Make-A-Wish grants De Pere boy’s wish to be a “worker man” for the day
DE PERE, Wis. (WBAY) -The coronavirus pandemic has forced the Make-A-Wish Foundation to postpone travel wishes, but that hasn’t stopped the organization from making dreams come true for kids living with critical illnesses. In fact, Friday wish day for one De Pere boy.
Construction equipment is nothing new to five year old Dominic Filippini. The De Pere boy is pretty much obsessed with the profession.
"We'd always drive past construction sites, we'd have to stop and look at everything. I would say 90% of all of his toys are some sort of construction toy. And he's always dreamed to be a worker man," says Dominic's mom, Julianne Cox.
Tthanks to the Make-A-Wish Foundation and Miron Construction, Filippini's wish of becoming a "worker man" came true.
According to Kris Teofilo with Make-A-Wish Wisconsin, "It was so great to start the day with a procession. The De Pere Fire Department and Police Department came out in force and led us from Dominic's house in the big Miron truck here and he just has a lot of things, a lot of work to do today with the guys."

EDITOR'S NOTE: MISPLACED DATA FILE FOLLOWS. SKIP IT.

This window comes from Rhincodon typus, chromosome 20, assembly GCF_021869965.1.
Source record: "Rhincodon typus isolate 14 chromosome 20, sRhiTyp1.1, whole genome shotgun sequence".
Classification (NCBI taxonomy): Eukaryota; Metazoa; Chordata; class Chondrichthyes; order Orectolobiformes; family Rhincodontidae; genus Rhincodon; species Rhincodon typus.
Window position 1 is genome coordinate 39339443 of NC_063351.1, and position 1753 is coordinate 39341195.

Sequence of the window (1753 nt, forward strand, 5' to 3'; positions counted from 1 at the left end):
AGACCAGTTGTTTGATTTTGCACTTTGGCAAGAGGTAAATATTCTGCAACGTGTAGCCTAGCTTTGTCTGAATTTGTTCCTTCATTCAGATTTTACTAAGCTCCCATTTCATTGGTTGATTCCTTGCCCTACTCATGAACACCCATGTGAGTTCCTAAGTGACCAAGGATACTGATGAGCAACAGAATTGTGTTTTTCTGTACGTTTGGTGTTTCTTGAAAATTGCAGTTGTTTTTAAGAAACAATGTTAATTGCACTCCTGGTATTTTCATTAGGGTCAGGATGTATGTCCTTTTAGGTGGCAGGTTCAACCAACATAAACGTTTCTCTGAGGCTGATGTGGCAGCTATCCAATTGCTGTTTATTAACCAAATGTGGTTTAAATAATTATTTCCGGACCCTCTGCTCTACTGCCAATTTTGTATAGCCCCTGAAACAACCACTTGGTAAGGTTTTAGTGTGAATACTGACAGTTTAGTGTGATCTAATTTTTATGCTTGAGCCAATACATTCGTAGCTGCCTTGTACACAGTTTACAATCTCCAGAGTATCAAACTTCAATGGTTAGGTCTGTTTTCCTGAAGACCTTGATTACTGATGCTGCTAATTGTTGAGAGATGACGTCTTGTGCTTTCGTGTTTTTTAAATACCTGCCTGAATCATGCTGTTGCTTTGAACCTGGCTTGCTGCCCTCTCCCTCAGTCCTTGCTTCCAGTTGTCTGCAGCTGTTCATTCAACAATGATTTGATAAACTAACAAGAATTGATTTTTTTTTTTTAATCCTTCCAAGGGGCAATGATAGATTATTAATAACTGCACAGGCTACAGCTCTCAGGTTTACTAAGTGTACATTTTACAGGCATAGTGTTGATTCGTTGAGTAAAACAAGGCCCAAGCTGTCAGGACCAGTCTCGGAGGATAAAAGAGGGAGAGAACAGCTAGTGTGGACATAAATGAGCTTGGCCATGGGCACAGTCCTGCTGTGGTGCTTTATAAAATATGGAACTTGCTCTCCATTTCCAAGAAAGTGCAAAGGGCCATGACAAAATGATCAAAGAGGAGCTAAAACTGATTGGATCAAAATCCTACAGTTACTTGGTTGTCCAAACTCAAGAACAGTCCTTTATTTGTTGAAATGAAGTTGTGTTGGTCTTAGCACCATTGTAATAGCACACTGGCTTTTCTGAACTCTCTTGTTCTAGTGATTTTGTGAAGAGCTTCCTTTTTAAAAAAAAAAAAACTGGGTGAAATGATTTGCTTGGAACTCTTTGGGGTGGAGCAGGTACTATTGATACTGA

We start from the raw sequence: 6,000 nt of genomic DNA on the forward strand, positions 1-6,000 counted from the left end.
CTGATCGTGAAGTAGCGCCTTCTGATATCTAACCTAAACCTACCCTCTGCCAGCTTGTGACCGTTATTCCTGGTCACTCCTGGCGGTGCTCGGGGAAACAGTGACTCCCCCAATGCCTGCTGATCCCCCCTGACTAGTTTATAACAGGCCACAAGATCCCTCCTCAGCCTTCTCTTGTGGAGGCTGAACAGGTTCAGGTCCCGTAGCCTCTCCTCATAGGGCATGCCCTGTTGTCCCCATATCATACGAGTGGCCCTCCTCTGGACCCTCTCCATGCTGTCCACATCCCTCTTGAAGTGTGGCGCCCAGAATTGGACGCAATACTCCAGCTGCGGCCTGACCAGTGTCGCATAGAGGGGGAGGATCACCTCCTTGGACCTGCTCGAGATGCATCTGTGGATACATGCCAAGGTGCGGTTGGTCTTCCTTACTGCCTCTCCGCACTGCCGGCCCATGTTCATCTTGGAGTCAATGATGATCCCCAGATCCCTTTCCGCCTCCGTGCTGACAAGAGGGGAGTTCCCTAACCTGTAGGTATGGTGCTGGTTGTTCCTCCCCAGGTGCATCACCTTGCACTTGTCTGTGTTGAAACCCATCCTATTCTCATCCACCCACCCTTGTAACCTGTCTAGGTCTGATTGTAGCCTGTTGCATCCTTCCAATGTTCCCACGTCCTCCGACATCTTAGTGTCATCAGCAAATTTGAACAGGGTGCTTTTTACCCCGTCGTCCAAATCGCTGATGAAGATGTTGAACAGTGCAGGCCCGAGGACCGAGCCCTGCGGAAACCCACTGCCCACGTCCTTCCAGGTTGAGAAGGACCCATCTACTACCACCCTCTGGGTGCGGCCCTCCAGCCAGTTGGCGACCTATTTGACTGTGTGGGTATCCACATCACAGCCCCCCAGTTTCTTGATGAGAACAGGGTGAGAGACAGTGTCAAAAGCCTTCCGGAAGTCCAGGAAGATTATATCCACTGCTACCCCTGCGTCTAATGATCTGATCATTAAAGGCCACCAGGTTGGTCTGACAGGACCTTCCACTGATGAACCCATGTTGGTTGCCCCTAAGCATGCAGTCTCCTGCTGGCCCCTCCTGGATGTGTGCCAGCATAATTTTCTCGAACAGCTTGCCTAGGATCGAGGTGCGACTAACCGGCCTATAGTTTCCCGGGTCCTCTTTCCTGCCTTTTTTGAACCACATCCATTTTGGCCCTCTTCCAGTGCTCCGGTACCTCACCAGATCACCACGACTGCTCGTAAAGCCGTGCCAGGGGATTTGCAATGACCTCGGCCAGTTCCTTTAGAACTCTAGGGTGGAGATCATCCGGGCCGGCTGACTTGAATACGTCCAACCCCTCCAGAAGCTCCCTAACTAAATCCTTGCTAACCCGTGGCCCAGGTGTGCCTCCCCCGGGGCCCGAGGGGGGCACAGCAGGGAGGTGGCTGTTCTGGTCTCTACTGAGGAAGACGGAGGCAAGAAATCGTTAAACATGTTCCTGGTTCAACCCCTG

Diagnosed with a severe form of epilepsy, Filippini buried those health issues today, as he helped the Miron crew build the future West De Pere Intermediate School. He moved some dirt, operated heavy machinery, and fulfilled his dream. His mom says, "It means everything to him. He gets to experience so much that he normally wouldn't."
His presence and work ethic is inspiring to the crew.
Joel Stave is the Miron Construction project manager for the school build. He says, "For Dominic, he could go to Disney World or he could go to a Packer game or whatever and he wanted to come out here and set steel and pour concrete with us, so it's really cool to have this opportunity and just make the most of the day that we've got with him."
With his mind on his jobs, his mom says, "The only reason he's not talking a lot because he is so focused on working right now."
Filippini expressed his excitement, honking every horn he could, knowing a kid from the east side of De Pere is leaving his mark on the other side of town.
His mom adds, “I would guess every time we go to Menards or Walmart we will be driving past this site, even when it’s built because he’s going to remember this forever.”
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